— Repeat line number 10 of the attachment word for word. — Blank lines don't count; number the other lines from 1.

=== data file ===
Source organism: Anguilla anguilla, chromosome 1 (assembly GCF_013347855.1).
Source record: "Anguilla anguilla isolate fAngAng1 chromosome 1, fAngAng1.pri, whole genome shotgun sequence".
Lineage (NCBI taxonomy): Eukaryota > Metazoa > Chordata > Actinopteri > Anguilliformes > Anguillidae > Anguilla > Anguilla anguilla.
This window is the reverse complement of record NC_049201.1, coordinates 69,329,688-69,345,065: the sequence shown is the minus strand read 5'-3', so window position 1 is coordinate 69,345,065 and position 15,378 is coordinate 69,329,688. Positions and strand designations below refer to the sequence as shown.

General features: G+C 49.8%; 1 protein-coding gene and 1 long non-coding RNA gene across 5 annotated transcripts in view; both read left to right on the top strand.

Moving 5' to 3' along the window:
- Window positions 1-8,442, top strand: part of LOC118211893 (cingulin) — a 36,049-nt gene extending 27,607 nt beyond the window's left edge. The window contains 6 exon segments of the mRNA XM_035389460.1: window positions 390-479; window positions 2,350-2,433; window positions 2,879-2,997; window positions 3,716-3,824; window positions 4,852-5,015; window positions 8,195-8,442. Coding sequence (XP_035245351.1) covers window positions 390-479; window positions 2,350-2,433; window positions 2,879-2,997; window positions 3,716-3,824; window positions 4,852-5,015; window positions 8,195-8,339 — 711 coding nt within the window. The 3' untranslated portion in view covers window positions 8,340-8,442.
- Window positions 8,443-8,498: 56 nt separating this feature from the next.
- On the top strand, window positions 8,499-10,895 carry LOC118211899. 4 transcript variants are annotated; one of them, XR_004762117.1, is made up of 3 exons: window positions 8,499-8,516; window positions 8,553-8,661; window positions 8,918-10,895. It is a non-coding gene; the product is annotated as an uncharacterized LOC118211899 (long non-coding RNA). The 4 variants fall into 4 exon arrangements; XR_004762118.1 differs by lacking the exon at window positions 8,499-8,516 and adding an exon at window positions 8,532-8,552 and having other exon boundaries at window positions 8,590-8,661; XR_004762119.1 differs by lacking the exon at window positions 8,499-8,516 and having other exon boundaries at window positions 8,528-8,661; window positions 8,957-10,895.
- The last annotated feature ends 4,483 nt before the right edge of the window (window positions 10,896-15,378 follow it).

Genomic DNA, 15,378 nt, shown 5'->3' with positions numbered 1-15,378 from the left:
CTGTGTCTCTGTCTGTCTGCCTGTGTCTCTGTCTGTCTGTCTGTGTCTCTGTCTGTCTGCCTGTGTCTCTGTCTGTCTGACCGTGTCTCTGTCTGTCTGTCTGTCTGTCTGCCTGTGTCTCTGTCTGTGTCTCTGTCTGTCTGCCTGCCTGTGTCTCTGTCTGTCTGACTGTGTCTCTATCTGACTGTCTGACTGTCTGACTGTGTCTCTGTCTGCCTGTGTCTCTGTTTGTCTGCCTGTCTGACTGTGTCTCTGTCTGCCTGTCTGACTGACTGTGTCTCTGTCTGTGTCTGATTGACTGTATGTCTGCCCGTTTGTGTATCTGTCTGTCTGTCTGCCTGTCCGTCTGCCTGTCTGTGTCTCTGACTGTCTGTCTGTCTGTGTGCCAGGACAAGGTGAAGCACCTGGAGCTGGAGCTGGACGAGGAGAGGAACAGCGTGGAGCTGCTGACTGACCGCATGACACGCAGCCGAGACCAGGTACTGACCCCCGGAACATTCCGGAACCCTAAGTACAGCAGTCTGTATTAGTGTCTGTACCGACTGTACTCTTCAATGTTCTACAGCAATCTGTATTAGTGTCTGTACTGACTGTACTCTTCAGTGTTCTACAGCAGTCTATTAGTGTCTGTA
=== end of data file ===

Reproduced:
- The last annotated feature ends 4,483 nt before the right edge of the window (window positions 10,896-15,378 follow it).